Is Inpatient Treatment The Answer?

Updated: Jun 12, 2018

One of the most common questions I get asked as an eating disorder therapist is whether inpatient treatment is necessary. The New York Times ran a story a few years ago on the ubiquity of new eating disorder treatment centers opening across the country and the concerns that this trend raises. In it, the author wonders if such centers may be “taking advantage of vulnerable patients and their families”. This notion leads savvy healthcare consumers to wonder:

Is residential treatment necessary?

Is it all a scam? Would I be better off just continuing with regular weekly therapy?

(By the way, I use the terms “inpatient”, “residential” and “higher level of care” interchangeably throughout this article. Stay tuned in a later blog post for nuanced descriptions on the specifics of each).

First, let me start by emphasizing that the ONLY time I recommend residential treatment for someone with an eating disorder, is when it’s necessary. And often times, it is. So what constitutes necessity?

The answer looks different for different people. If you’re looking for a “cheat-sheet”, you can look up the American Psychiatric Association’s Levels of Care Criteria, as well as that of your insurance company’s. In short, whether a “higher level of care” is needed depends on the level of impairment the eating disorder symptoms are causing a person, or the degree to which it interferes with a person’s ability to live their life.

One of the most important factors to consider is health. If your doctor suggests inpatient or residential care, or an inpatient hospital stay, you need to go. Now. Do not pass Go, do not collect $200. Go now. Eating disorders are deadly. Eating disorders have the highest mortality rate of any mental disorder. People can and do die from eating disorders every day. This information is not meant to scare you (though I hope it does). I want you to know this because I want you to know how serious this is, and that you need to take your doctor’s recommendation seriously. If your labs are off, your heart rate or blood pressure are low, you’re having suicidal thoughts, or are abusing substances, you are in serious danger. In your case, residential or inpatient treatment can potentially be lifesaving.

Make no mistake: you do not need to be “sick enough” in order to get help. If you have an eating disorder, you may never believe you’re “sick enough” until it’s too late. Trust me, I hear this all. the. time. And it’s always 100% driven by the eating disorder voice. You know that evil little voice in the back of your head that seems to contradict everything the people who love you say? Yeah, that one. Tell it to take a hike (or you may have some more colorful language) and listen to your doctor, your therapist, your dietitian, and your family. Get the care you need, now.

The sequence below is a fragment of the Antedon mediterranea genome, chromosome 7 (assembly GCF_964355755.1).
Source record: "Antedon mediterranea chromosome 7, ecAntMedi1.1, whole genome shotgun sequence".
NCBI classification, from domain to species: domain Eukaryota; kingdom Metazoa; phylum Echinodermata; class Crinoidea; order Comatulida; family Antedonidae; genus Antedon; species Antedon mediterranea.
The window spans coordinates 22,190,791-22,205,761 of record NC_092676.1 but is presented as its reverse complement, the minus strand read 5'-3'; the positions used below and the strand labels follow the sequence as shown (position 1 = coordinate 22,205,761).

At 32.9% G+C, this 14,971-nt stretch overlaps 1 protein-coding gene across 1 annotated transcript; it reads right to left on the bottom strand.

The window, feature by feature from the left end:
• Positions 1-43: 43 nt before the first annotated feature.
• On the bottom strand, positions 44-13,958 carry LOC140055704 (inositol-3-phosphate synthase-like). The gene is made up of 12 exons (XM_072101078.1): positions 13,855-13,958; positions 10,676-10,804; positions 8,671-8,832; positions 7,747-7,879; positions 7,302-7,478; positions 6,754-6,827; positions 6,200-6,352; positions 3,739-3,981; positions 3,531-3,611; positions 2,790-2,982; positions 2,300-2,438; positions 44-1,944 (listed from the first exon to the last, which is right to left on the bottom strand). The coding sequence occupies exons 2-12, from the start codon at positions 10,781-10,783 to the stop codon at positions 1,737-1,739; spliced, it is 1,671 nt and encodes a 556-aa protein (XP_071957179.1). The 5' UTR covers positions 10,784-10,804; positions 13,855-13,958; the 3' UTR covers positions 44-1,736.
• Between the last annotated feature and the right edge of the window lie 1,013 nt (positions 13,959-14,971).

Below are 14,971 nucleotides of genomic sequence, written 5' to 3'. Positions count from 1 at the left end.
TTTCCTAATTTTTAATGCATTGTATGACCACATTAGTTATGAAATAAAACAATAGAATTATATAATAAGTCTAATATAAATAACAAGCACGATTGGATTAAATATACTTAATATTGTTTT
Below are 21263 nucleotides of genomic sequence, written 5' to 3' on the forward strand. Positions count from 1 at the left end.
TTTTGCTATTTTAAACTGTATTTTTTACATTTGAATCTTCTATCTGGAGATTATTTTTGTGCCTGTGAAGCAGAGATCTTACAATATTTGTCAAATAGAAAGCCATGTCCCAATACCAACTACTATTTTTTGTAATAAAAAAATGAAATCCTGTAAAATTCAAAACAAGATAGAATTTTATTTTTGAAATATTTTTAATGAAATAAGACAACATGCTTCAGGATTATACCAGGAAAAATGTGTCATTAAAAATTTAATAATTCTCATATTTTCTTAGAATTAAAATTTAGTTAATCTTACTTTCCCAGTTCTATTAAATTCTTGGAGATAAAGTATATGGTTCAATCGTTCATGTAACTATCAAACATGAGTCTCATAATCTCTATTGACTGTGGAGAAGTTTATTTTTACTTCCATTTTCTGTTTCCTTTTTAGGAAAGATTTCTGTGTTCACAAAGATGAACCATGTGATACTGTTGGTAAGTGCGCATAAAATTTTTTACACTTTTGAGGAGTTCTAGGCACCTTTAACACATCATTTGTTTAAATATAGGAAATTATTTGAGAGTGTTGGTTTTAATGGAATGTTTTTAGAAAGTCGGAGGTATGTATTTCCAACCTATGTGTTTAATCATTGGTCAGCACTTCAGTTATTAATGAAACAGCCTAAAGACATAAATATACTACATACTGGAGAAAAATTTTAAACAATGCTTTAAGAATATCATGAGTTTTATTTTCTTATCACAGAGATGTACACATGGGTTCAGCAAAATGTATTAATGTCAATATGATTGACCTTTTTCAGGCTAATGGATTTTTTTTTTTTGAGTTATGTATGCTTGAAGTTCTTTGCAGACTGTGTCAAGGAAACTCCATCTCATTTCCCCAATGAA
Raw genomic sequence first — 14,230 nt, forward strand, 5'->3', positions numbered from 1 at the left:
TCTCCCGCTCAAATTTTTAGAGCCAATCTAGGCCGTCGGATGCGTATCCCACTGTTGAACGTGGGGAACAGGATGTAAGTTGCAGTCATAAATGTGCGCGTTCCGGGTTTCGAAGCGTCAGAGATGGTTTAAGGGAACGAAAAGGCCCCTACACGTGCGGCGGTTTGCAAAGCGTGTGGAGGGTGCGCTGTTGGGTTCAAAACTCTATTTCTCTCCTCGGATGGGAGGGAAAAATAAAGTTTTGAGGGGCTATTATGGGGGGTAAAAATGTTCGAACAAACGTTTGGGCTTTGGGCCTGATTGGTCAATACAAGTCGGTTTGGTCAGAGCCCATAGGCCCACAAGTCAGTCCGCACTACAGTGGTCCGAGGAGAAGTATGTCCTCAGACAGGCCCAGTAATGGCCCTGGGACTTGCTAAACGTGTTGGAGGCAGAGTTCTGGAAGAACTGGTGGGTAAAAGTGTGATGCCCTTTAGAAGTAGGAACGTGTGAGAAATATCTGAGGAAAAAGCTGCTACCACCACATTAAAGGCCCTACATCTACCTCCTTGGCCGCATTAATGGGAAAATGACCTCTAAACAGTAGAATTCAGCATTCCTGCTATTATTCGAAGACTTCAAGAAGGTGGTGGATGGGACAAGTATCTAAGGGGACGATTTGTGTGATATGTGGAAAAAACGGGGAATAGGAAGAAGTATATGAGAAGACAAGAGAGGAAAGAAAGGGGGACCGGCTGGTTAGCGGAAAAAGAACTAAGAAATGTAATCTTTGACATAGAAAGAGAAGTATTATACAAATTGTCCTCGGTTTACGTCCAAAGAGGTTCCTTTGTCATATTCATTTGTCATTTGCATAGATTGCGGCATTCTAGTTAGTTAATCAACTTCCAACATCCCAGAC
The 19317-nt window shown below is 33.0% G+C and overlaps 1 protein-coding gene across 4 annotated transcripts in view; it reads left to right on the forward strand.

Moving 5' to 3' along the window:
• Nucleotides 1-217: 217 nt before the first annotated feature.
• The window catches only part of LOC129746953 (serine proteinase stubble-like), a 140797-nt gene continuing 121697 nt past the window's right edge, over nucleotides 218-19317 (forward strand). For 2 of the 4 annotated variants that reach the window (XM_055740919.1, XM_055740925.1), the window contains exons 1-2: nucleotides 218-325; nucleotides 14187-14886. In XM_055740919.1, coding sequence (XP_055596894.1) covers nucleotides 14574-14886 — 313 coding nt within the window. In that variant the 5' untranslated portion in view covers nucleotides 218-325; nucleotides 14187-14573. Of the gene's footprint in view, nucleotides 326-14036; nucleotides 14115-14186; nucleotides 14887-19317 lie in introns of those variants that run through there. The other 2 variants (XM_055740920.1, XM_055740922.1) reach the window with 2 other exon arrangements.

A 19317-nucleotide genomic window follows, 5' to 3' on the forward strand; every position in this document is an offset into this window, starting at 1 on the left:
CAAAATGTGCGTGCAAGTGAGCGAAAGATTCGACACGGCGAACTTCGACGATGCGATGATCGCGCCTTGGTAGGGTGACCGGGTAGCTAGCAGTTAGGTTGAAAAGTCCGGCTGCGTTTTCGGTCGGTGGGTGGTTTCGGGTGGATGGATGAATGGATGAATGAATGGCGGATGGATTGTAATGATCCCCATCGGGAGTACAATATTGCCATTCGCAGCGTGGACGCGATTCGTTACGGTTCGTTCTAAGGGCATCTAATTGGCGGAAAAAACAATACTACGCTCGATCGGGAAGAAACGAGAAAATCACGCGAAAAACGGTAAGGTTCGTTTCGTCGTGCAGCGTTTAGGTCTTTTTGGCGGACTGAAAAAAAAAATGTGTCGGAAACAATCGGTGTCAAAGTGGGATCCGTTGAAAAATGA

So what if your doctor tells you your health is OK for the moment? Sure, maybe you have some minor health problems, but nothing too urgent. So why go to inpatient treatment?

Ask yourself: what do I need, that I’m not currently getting, in order to recover? The answer to that question will inform your next move.

Let’s say you’re currently seeing a therapist once per week. If your therapist specializes in eating disorders, you’re likely seeing a Registered Dietitian and maybe even a Psychiatrist, too. If all of these team members are in place, and you’re still not making progress, you probably need a “reboot”. You might need 24/7 support in order to break a cycle or stop a behavior that has become out of control. Maybe you need in-person help in order to eat what’s on your meal plan. Maybe you just need more support than your outpatient team can provide. These are all great reasons to seek a higher level of care.

Many people put off getting the recommended treatment because they don’t want to miss work or school. Ask yourself: if you don’t get better right now, are you really doing your best at work or school? Are you really living your life? And what will happen if things continue this way?


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Christine Knorr Psychotherapy Associates


28 New Hempstead Rd

New City, NY 10956


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